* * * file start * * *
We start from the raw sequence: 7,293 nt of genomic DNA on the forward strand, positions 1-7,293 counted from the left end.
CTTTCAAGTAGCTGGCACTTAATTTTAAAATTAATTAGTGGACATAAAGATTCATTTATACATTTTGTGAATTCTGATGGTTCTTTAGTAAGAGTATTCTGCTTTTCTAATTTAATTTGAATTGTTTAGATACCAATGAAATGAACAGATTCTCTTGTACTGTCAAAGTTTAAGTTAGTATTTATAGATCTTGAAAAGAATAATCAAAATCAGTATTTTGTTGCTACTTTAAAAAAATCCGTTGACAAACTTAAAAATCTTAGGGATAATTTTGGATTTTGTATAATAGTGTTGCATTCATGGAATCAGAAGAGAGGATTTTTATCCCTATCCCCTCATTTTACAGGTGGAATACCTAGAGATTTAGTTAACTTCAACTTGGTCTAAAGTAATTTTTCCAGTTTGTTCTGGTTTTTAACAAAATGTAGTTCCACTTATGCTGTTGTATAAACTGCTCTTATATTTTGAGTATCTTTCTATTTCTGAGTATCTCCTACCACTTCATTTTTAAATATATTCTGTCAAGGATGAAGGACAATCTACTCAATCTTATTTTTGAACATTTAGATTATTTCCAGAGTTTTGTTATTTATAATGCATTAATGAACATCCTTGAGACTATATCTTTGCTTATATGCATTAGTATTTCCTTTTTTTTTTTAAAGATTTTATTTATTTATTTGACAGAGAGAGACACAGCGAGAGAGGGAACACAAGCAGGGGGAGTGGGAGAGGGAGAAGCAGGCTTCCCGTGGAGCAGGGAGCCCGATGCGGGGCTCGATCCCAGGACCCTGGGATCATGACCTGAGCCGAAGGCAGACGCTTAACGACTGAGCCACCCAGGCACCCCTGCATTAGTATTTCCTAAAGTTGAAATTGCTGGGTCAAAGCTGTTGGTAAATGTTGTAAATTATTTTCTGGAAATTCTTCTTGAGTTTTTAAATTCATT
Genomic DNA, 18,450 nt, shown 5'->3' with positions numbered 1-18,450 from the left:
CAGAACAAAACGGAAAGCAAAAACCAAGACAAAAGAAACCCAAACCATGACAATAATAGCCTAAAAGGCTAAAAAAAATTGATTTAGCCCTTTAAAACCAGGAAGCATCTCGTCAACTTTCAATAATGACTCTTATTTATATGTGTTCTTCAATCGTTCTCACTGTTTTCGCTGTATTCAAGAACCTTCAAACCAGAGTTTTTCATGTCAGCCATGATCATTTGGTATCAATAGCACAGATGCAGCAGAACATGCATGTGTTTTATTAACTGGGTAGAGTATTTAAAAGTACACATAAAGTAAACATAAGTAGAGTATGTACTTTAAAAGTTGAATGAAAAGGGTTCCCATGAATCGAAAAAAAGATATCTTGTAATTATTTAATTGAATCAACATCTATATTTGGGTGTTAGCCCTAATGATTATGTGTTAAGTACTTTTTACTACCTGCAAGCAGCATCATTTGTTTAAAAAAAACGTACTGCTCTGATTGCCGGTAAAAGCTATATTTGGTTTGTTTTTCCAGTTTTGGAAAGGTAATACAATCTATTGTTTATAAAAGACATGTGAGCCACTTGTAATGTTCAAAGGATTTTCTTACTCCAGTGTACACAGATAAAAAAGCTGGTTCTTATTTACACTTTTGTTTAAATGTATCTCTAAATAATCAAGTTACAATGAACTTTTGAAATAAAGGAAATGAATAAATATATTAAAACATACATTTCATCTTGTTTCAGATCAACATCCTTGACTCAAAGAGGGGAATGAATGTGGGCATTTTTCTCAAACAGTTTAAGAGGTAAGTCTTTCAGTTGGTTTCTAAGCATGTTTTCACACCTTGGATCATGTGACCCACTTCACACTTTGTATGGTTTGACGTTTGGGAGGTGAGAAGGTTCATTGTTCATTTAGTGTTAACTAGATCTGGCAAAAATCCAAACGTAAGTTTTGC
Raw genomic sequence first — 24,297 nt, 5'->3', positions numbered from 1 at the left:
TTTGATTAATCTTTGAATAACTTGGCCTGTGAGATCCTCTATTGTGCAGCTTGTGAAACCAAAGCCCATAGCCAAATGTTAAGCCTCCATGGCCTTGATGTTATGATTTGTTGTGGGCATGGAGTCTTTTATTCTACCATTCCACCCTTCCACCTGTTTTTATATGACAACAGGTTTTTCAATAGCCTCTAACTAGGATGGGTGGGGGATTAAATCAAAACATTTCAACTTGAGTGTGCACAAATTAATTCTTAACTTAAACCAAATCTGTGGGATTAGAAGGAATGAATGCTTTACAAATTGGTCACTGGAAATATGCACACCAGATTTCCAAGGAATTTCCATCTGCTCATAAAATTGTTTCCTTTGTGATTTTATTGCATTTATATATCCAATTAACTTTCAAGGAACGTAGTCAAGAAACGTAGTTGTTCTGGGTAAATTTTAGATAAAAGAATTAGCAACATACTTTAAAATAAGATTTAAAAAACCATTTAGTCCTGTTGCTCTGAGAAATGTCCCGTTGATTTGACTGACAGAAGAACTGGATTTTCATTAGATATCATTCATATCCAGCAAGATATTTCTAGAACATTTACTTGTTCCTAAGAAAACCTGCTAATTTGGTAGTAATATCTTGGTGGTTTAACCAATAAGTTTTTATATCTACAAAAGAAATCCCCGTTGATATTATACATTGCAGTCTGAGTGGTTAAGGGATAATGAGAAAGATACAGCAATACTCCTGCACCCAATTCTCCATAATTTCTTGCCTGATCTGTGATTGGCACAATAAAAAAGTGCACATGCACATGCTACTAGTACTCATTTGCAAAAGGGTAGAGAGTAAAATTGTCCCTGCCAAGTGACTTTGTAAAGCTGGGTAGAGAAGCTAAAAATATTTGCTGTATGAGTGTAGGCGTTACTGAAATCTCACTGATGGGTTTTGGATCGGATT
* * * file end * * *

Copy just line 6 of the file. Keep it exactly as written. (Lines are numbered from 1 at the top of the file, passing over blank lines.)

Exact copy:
TTTGATTAATCTTTGAATAACTTGGCCTGTGAGATCCTCTATTGTGCAGCTTGTGAAACCAAAGCCCATAGCCAAATGTTAAGCCTCCATGGCCTTGATGTTATGATTTGTTGTGGGCATGGAGTCTTTTATTCTACCATTCCACCCTTCCACCTGTTTTTATATGACAACAGGTTTTTCAATAGCCTCTAACTAGGATGGGTGGGGGATTAAATCAAAACATTTCAACTTGAGTGTGCACAAATTAATTCTTAACTTAAACCAAATCTGTGGGATTAGAAGGAATGAATGCTTTACAAATTGGTCACTGGAAATATGCACACCAGATTTCCAAGGAATTTCCATCTGCTCATAAAATTGTTTCCTTTGTGATTTTATTGCATTTATATATCCAATTAACTTTCAAGGAACGTAGTCAAGAAACGTAGTTGTTCTGGGTAAATTTTAGATAAAAGAATTAGCAACATACTTTAAAATAAGATTTAAAAAACCATTTAGTCCTGTTGCTCTGAGAAATGTCCCGTTGATTTGACTGACAGAAGAACTGGATTTTCATTAGATATCATTCATATCCAGCAAGATATTTCTAGAACATTTACTTGTTCCTAAGAAAACCTGCTAATTTGGTAGTAATATCTTGGTGGTTTAACCAATAAGTTTTTATATCTACAAAAGAAATCCCCGTTGATATTATACATTGCAGTCTGAGTGGTTAAGGGATAATGAGAAAGATACAGCAATACTCCTGCACCCAATTCTCCATAATTTCTTGCCTGATCTGTGATTGGCACAATAAAAAAGTGCACATGCACATGCTACTAGTACTCATTTGCAAAAGGGTAGAGAGTAAAATTGTCCCTGCCAAGTGACTTTGTAAAGCTGGGTAGAGAAGCTAAAAATATTTGCTGTATGAGTGTAGGCGTTACTGAAATCTCACTGATGGGTTTTGGATCGGATT